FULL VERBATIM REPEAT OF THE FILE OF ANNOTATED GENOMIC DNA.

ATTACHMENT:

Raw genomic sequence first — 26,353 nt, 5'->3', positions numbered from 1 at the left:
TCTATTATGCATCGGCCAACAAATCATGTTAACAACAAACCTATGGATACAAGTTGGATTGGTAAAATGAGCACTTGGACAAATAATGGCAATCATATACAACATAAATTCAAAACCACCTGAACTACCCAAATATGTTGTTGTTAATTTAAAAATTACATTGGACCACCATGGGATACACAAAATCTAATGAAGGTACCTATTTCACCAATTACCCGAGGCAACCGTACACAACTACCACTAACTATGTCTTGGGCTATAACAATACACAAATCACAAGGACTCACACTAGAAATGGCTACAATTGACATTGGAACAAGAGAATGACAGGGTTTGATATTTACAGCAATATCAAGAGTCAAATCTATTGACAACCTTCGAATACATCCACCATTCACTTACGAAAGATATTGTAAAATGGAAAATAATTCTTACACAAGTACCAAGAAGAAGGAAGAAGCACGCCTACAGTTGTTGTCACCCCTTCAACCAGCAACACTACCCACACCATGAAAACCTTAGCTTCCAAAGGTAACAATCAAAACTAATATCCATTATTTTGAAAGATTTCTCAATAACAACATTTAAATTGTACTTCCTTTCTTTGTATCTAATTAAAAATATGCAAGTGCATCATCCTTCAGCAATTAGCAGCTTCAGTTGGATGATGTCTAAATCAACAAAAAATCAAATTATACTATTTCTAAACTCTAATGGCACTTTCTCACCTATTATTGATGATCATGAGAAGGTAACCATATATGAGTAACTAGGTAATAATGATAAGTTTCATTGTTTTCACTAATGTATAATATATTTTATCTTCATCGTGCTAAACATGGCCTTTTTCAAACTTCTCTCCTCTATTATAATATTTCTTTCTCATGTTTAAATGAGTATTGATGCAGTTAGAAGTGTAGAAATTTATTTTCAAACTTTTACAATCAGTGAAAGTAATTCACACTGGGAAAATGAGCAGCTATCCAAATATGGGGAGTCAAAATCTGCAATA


Raw genomic sequence first — 26,353 nt, 5'->3', positions numbered from 1 at the left:
TCTATTATGCATCGGCCAACAAATCATGTTAACAACAAACCTATGGATACAAGTTGGATTGGTAAAATGAGCACTTGGACAAATAATGGCAATCATATACAACATAAATTCAAAACCACCTGAACTACCCAAATATGTTGTTGTTAATTTAAAAATTACATTGGACCACCATGGGATACACAAAATCTAATGAAGGTACCTATTTCACCAATTACCCGAGGCAACCGTACACAACTACCACTAACTATGTCTTGGGCTATAACAATACACAAATCACAAGGACTCACACTAGAAATGGCTACAATTGACATTGGAACAAGAGAATGACAGGGTTTGATATTTACAGCAATATCAAGAGTCAAATCTATTGACAACCTTCGAATACATCCACCATTCACTTACGAAAGATATTGTAAAATGGAAAATAATTCTTACACAAGTACCAAGAAGAAGGAAGAAGCACGCCTACAGTTGTTGTCACCCCTTCAACCAGCAACACTACCCACACCATGAAAACCTTAGCTTCCAAAGGTAACAATCAAAACTAATATCCATTATTTTGAAAGATTTCTCAATAACAACATTTAAATTGTACTTCCTTTCTTTGTATCTAATTAAAAATATGCAAGTGCATCATCCTTCAGCAATTAGCAGCTTCAGTTGGATGATGTCTAAATCAACAAAAAATCAAATTATACTATTTCTAAACTCTAATGGCACTTTCTCACCTATTATTGATGATCATGAGAAGGTAACCATATATGAGTAACTAGGTAATAATGATAAGTTTCATTGTTTTCACTAATGTATAATATATTTTATCTTCATCGTGCTAAACATGGCCTTTTTCAAACTTCTCTCCTCTATTATAATATTTCTTTCTCATGTTTAAATGAGTATTGATGCAGTTAGAAGTGTAGAAATTTATTTTCAAACTTTTACAATCAGTGAAAGTAATTCACACTGGGAAAATGAGCAGCTATCCAAATATGGGGAGTCAAAATCTGCAATA